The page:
June 24, 2017
June 24, 2017
June 28, 2017
Educational Research and Methods
We present the final instrument and results from a study initially presented as an ERM Division work-in-progress at ASEE 2016. To determine relationships between dispositions and reported use of student-centered strategies, the Value, Expectancy, and Cost of Testing Educational Reforms Survey (VECTERS) was developed based on expectancy theory and tested with 286 engineering faculty among the 20 largest colleges of engineering in the U.S. The student-centered practices examined were (a) using formative feedback to adjust instruction, (b) integrating real-world applications, and (c) facilitating student-to-student discussion.
Factor analyses led to determining construct groupings of items that were generally aligned with VECTERS’ design. Faculty using strategies in their classroom more often were more inclined to perceive value (particularly for students) and had greater expectation of success. Furthermore, greater use of a student-centered strategy was inversely related to perception of cost – with low use associated with perception of greater cost.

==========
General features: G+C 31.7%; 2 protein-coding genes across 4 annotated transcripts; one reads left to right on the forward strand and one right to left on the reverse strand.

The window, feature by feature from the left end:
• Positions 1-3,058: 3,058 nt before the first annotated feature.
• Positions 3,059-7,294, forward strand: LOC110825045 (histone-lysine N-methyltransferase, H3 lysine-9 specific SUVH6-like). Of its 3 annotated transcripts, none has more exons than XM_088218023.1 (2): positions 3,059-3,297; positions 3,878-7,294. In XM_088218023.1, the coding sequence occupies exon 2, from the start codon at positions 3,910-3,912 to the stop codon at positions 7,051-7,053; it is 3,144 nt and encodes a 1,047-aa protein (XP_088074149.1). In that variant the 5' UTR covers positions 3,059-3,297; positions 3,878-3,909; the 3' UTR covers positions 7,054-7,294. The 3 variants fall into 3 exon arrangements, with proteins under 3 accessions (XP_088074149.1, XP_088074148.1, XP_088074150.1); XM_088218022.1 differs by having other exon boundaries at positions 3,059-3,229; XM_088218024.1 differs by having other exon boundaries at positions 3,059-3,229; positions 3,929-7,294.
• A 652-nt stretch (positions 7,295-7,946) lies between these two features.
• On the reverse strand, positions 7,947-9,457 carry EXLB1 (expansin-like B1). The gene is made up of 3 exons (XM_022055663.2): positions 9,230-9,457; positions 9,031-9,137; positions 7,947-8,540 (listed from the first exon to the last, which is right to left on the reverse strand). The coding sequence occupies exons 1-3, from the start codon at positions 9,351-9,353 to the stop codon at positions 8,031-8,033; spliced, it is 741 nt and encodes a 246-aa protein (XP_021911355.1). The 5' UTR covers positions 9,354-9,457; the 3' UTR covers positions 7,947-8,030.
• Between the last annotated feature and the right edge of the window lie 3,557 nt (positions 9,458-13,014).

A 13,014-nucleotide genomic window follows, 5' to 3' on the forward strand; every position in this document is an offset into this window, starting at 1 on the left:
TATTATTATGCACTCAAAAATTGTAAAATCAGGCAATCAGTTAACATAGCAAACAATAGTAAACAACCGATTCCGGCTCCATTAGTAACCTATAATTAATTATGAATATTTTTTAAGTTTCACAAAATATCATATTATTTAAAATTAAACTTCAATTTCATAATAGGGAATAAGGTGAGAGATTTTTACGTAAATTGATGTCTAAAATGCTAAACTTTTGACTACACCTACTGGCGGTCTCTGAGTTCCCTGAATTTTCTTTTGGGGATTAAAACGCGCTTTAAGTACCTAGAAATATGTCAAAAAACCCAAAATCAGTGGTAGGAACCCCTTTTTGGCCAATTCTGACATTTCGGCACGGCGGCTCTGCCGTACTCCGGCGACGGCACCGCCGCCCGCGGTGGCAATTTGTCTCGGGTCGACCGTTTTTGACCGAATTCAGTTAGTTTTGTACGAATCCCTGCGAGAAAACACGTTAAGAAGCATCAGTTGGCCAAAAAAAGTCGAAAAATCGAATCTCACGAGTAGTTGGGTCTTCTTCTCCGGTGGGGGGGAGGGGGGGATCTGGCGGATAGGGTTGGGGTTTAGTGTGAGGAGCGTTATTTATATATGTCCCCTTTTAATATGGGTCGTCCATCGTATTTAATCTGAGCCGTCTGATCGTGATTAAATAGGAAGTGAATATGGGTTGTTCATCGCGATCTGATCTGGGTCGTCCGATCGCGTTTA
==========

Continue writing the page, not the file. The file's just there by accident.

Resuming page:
Judson, E., & Ross, L., & Krause, S. J., & Middleton, J. A., & Ankeny, C. J., & Culbertson, R. J., & Hjelmstad, K. D. (2017, June), An Expectancy Theory Based Instrument Assessing Relationships Between Faculty Dispositions and Use of Student-Centered Strategie- Paper presented at 2017 ASEE Annual Conference & Exposition, Columbus, Ohio. 10.18260/1-2--27560
ASEE holds the copyright on this document. It may be read by the public free of charge. Authors may archive their work on personal websites or in institutional repositories with the following citation: © 2017 American Society for Engineering Education. Other scholars may excerpt or quote from these materials with the same citation. When excerpting or quoting from Conference Proceedings, authors should, in addition to noting the ASEE copyright, list all the original authors and their institutions and name the host city of the conference. - Last updated April 1, 2015